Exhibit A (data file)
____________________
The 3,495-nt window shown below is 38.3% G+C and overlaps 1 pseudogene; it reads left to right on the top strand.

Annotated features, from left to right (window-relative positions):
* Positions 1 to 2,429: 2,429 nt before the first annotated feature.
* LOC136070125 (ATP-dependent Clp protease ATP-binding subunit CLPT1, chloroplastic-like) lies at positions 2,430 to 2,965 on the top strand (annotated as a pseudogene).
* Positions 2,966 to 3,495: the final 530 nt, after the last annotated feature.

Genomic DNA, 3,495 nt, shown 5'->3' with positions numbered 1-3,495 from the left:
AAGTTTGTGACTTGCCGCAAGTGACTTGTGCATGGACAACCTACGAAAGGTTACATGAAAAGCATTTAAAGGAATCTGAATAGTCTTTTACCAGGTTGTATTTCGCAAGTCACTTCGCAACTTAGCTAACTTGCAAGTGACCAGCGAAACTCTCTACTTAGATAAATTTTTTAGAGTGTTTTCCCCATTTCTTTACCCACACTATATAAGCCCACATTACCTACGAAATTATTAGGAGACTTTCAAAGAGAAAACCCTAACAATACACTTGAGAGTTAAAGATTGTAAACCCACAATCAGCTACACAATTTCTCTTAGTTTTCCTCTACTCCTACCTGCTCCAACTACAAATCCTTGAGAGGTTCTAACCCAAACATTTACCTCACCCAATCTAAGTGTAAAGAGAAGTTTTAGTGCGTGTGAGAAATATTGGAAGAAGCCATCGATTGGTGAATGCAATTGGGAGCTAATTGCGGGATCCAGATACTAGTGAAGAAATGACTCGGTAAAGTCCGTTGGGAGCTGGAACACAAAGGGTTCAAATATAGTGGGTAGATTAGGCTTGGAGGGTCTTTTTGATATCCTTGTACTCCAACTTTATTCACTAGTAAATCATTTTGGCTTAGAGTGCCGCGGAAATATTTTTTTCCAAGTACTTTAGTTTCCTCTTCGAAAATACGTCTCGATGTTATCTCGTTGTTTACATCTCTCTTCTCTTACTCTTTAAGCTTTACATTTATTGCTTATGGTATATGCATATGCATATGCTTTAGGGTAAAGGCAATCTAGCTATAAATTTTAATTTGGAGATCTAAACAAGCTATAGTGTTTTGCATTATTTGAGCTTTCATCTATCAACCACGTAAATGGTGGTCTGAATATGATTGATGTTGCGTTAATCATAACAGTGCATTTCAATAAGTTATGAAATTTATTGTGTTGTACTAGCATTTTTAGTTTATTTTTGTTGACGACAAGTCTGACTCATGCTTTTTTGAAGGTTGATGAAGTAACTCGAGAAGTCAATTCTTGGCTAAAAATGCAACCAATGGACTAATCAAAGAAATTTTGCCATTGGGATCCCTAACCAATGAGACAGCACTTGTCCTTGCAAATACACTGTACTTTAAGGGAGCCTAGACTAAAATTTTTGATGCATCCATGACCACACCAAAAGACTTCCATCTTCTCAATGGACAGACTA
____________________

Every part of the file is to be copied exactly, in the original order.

The 3,495-nt window shown below is 38.3% G+C and overlaps 1 pseudogene; it reads left to right on the top strand.

Annotated features, from left to right (window-relative positions):
* Positions 1 to 2,429: 2,429 nt before the first annotated feature.
* LOC136070125 (ATP-dependent Clp protease ATP-binding subunit CLPT1, chloroplastic-like) lies at positions 2,430 to 2,965 on the top strand (annotated as a pseudogene).
* Positions 2,966 to 3,495: the final 530 nt, after the last annotated feature.

Genomic DNA, 3,495 nt, shown 5'->3' with positions numbered 1-3,495 from the left:
AAGTTTGTGACTTGCCGCAAGTGACTTGTGCATGGACAACCTACGAAAGGTTACATGAAAAGCATTTAAAGGAATCTGAATAGTCTTTTACCAGGTTGTATTTCGCAAGTCACTTCGCAACTTAGCTAACTTGCAAGTGACCAGCGAAACTCTCTACTTAGATAAATTTTTTAGAGTGTTTTCCCCATTTCTTTACCCACACTATATAAGCCCACATTACCTACGAAATTATTAGGAGACTTTCAAAGAGAAAACCCTAACAATACACTTGAGAGTTAAAGATTGTAAACCCACAATCAGCTACACAATTTCTCTTAGTTTTCCTCTACTCCTACCTGCTCCAACTACAAATCCTTGAGAGGTTCTAACCCAAACATTTACCTCACCCAATCTAAGTGTAAAGAGAAGTTTTAGTGCGTGTGAGAAATATTGGAAGAAGCCATCGATTGGTGAATGCAATTGGGAGCTAATTGCGGGATCCAGATACTAGTGAAGAAATGACTCGGTAAAGTCCGTTGGGAGCTGGAACACAAAGGGTTCAAATATAGTGGGTAGATTAGGCTTGGAGGGTCTTTTTGATATCCTTGTACTCCAACTTTATTCACTAGTAAATCATTTTGGCTTAGAGTGCCGCGGAAATATTTTTTTCCAAGTACTTTAGTTTCCTCTTCGAAAATACGTCTCGATGTTATCTCGTTGTTTACATCTCTCTTCTCTTACTCTTTAAGCTTTACATTTATTGCTTATGGTATATGCATATGCATATGCTTTAGGGTAAAGGCAATCTAGCTATAAATTTTAATTTGGAGATCTAAACAAGCTATAGTGTTTTGCATTATTTGAGCTTTCATCTATCAACCACGTAAATGGTGGTCTGAATATGATTGATGTTGCGTTAATCATAACAGTGCATTTCAATAAGTTATGAAATTTATTGTGTTGTACTAGCATTTTTAGTTTATTTTTGTTGACGACAAGTCTGACTCATGCTTTTTTGAAGGTTGATGAAGTAACTCGAGAAGTCAATTCTTGGCTAAAAATGCAACCAATGGACTAATCAAAGAAATTTTGCCATTGGGATCCCTAACCAATGAGACAGCACTTGTCCTTGCAAATACACTGTACTTTAAGGGAGCCTAGACTAAAATTTTTGATGCATCCATGACCACACCAAAAGACTTCCATCTTCTCAATGGACAGACTA